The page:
- Watch John McWhorter’s “How Anti-Racism Hurts Black People,” or watch “Barriers to Black Progress,” a conversation among black scholars on YouTube. For helpful articles, read Walter Williams, “Disparities Do Not Prove Discrimination, “ Times News, November 7, 2019, https://www.thetimesnews.com/opinion/20191107/walter-williams-disparities-do-not-prove-discrimination; Glenn Loury, “Why Do Racial Disparities Persist? Culture, Causation, and Responsibility,” The Manhattan Institute, May 7, 2019, https://www.manhattan-institute.org/racial-inequality-in-america-post-jim-crow-segregation; and Coleman Hughes, “The Racism Treadmill,” Quillette, May 14, 2018, https://quillette.com/2018/05/14/the-racism-treadmill/.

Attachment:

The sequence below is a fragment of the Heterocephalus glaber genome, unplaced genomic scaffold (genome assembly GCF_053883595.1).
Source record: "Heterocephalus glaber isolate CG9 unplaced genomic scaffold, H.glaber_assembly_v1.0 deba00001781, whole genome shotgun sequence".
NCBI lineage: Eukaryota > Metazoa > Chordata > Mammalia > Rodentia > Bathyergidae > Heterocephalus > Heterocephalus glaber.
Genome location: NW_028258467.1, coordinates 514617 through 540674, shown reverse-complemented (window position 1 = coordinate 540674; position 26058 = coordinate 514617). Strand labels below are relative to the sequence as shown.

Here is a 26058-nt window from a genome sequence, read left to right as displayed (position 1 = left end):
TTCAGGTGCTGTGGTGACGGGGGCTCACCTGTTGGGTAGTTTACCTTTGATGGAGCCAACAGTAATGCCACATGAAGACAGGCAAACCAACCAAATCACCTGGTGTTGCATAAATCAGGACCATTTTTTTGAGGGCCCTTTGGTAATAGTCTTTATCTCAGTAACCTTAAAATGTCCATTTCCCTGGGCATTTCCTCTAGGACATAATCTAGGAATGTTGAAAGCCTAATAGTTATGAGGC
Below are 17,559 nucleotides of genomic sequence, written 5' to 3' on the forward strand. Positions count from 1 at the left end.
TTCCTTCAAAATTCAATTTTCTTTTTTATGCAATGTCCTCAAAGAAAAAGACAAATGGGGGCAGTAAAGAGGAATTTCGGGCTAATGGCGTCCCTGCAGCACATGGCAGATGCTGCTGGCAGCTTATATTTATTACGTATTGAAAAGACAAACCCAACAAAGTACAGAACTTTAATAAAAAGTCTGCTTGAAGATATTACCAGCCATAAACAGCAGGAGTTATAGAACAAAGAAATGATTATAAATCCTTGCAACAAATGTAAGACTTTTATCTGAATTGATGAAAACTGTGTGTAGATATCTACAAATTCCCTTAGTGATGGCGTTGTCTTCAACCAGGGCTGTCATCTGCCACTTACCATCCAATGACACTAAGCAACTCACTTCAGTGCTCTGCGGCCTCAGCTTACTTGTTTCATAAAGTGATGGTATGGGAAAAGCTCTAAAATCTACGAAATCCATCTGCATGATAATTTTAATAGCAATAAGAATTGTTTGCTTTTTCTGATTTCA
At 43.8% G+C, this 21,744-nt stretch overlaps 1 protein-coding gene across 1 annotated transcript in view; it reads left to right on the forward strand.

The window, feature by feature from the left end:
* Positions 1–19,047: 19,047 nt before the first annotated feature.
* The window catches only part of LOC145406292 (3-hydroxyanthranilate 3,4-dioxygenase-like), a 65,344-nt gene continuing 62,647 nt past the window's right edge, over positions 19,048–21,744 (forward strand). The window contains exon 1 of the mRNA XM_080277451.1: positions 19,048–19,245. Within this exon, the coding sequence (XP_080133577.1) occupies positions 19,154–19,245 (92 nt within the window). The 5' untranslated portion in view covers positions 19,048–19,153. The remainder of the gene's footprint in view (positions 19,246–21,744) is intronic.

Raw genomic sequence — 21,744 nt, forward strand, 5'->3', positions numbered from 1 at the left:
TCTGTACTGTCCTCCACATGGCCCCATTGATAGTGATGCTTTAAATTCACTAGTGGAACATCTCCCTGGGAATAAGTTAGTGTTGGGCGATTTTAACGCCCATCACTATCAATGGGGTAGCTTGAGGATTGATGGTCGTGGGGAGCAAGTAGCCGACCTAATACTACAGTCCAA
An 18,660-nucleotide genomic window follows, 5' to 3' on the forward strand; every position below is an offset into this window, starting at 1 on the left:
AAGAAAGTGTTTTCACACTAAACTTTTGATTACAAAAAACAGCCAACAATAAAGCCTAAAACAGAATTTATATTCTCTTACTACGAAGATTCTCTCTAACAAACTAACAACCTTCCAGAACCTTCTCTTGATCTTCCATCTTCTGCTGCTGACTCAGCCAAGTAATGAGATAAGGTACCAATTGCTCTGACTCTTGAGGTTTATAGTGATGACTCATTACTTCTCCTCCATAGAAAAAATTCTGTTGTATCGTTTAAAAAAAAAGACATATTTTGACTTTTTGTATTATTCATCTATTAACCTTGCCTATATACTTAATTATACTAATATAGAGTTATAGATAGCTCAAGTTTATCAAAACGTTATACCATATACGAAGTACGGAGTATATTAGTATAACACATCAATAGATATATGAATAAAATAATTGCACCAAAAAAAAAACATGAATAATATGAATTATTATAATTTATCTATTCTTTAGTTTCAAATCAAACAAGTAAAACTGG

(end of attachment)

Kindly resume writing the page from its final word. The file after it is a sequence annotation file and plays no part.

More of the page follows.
- See Jean Halley, Amy Eshelman, and Ramya Mahadevan, Seeing White: An Introduction to White Privilege and Race; Dalton Conley, Being Black, Living in the Red: Race, Wealth, and Social Policy in America; Michelle Alexander, The New Jim Crow: Mass Incarceration in the Age of Colorblindness; Beverly Tatum, Why Are All the Black Kids Sitting Together in the Cafeteria? And Other Conversations about Race; and Robin DiAngelo, White Fragility: Why It’s So Hard for White People to Talk about Racism.